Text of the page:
7. DK newbie

    DK newbie Chillin' With My Peeps

    1,208
    239
    136
    Apr 20, 2015
    1) Yes, but as SEP said, a shelter is recommendable.
    2) Probably yes, in such a large enclosure, but in general it's not recommended to have multiple males in the same enclosure. I'd probably cut it down to 3-4 males. And yes, you can eat fertilized eggs.
    3) Yes for the table scraps, but as SEP pointed out, the protein in chicken layer feed is usually quite low. I believe research shows that coturnix quail need around 24% protein. Once grown, they can survive on less, but the egg production is likely to suffer. People usually use game bird or turkey starter.
    4) Avocado is probably the most likely mistake - it is poisonous to birds. Other than that, just use common sense and don't feed weird stuff like coffee, chocolate, overly sugary or salty foods, raw meat or things like house plants that might be poisonous.
    5) At least 1 square foot per quail (assuming they are coturnix), but larger is always better. If the height is above 12 inches and below ~5 feet, there is a risk of boinking injuries as SEP mentioned. You can pad the roof with foam rubber, make it from soft netting or similar to prevent this. Coturnix quail can handle cold weather, but they should be able to get out of the wind and the rain. Some people say their birds won't use ramps to get into a shelter, others say their birds use the ramp just fine as long as it's not too steep.
    6) On the grit thing SEP mentioned - that is actually not required when you feed them pellets. Those are water soluble. But if you feed them seeds, they should be supplied with grit. And as SEP mentioned, they need extra calcium when laying.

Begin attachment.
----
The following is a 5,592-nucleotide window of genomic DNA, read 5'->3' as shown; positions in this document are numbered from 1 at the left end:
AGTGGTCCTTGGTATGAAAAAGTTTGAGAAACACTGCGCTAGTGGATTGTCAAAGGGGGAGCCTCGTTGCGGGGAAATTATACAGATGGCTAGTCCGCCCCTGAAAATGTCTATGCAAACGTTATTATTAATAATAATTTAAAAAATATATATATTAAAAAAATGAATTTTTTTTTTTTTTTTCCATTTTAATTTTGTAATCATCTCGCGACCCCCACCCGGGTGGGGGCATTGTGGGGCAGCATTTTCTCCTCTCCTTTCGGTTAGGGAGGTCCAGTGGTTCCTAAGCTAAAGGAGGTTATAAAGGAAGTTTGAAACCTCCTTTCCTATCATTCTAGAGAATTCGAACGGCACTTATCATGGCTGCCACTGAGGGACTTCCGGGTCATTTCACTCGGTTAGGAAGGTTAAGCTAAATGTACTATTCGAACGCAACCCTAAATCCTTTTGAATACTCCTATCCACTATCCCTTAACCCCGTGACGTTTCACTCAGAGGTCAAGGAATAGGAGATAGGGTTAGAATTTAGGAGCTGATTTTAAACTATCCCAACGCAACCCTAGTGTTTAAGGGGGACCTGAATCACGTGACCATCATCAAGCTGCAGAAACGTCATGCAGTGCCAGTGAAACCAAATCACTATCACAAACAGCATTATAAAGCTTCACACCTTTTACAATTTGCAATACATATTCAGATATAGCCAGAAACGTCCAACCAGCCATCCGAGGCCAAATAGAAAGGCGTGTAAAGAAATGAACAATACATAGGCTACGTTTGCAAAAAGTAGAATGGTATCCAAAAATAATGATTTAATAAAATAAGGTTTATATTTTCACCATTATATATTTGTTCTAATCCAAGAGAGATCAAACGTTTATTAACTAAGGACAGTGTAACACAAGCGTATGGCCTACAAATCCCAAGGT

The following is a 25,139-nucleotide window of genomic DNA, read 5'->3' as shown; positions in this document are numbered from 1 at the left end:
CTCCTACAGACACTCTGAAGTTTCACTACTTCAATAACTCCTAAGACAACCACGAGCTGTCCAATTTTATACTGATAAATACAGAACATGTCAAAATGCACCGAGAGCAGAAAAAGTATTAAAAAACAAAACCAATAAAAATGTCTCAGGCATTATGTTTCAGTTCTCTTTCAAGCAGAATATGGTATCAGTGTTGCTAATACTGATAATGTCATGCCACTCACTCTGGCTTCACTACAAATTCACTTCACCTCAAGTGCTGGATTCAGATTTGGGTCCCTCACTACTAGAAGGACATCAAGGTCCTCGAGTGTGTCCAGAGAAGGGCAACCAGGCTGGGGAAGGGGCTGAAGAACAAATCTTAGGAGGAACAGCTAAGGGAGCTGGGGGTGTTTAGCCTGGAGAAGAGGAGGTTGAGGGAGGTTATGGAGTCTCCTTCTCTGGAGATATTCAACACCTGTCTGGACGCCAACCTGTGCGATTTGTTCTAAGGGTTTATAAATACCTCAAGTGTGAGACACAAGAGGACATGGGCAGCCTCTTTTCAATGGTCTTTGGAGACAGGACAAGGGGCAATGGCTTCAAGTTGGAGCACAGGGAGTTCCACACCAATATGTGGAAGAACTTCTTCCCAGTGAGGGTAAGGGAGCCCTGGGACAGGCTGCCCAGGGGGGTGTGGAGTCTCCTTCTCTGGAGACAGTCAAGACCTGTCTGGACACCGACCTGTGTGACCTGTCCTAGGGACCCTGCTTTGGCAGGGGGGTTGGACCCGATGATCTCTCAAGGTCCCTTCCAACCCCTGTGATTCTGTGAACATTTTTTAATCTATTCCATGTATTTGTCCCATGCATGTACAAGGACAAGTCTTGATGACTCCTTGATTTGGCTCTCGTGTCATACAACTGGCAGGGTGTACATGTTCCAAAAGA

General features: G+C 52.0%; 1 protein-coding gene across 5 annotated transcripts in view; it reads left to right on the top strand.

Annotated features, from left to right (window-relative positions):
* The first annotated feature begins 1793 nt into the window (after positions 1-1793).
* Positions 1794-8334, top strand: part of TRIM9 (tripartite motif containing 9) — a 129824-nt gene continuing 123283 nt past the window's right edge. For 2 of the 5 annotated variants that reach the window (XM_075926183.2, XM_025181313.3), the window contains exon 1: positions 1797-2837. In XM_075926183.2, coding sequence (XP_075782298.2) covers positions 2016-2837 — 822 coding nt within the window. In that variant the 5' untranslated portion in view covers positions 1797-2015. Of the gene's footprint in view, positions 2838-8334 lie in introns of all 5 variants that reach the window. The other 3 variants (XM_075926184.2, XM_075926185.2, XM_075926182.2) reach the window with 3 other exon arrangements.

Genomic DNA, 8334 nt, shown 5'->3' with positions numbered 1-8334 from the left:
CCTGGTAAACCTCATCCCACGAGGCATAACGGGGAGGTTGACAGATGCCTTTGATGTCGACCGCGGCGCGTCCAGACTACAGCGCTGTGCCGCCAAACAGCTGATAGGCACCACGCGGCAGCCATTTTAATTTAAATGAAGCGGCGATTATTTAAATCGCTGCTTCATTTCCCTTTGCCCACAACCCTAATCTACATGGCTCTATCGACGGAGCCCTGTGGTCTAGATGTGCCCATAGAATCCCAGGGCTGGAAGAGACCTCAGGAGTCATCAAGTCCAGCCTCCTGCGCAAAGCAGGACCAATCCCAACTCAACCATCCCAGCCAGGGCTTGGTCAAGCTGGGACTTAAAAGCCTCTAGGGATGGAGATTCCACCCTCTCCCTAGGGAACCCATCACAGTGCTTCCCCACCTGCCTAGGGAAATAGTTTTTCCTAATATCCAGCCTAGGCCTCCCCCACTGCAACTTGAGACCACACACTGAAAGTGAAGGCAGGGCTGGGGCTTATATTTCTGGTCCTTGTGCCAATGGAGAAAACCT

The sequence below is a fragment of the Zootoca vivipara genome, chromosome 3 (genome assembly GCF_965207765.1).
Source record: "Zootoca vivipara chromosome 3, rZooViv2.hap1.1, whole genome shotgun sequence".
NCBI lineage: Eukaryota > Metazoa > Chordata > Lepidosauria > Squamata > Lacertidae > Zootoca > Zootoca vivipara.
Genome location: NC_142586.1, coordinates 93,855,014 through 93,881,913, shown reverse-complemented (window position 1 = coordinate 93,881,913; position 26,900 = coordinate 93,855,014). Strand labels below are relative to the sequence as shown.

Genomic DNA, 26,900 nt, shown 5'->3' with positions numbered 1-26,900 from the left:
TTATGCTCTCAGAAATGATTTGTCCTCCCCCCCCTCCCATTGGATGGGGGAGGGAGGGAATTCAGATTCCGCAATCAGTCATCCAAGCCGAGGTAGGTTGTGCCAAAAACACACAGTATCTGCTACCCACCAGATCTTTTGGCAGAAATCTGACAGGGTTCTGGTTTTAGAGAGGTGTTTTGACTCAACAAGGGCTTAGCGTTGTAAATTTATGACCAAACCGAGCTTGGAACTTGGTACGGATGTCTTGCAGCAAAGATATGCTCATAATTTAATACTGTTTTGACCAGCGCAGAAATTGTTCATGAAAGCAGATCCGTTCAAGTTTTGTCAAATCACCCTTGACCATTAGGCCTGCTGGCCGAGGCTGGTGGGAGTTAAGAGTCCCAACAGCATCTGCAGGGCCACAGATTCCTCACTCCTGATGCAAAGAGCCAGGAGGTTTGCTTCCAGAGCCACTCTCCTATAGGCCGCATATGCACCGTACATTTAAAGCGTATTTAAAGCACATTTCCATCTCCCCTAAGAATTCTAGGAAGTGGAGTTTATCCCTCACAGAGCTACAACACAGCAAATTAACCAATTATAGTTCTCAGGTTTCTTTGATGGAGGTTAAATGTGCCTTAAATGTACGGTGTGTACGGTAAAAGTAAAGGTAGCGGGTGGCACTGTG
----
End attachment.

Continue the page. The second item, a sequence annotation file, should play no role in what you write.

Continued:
7) In general it is not recommended to introduce new birds into a flock - they do best when raised together. But it works for some, and with the size of your enclosure, you might be one of those. There are several tricks to reduce territorial behavior of the birds and make it more likely that the introduction will be smooth. Those include moving the original birds to a different enclosure and keeping the two flocks right beside each other (separated by wire so they can see each other) for 1-2 weeks before putting them all together in the original enclosure. This way the enclosure will be 'new' to all and the birds will be used to the presence of each other before being placed together.
    You can inbreed for a few generations, but fertility of the eggs will start to decline if you do it for too long.
     
  8. Athaid

    Athaid Chillin' With My Peeps

    Thanks for all the info. We're going to build a coop about 6 inches off the ground, maybe less. I'll be sure to put plenty of shelter and places for them to hide within the run. The run is going to be 7-8ft high as it's a walk in run. It's going to be built "inside" an old ruin, basically there are two very sturdy old stable walls, and we're going to build the other two walls out of wood and wire and then mesh the top. Then build the coop against the stone walls to keep it as protected from the wind as possible.
    We're getting three dozen fertilized eggs from a trusted breeder, and we're going to hatch them ourselves. Just curious, If I end up with a high percentage of males what do you suggest I do?
     
  9. DK newbie

    DK newbie Chillin' With My Peeps

    1,208
    239
    136
    Apr 20, 2015
    Eat them when they are around 8 weeks old :) They should be very tasty.
     
  10. Athaid

    Athaid Chillin' With My Peeps

    Aha no I don't think I could bring myself to do that xD I'll have to give them to my aunt and uncle on their farm.
    Just one more question. How do you keep a coop ventilated but still warm? I'm thinking a small mesh strip near the bottom. They'll be outside in the day, but locked in the coop at night.
     

BackYard Chickens is proudly sponsored by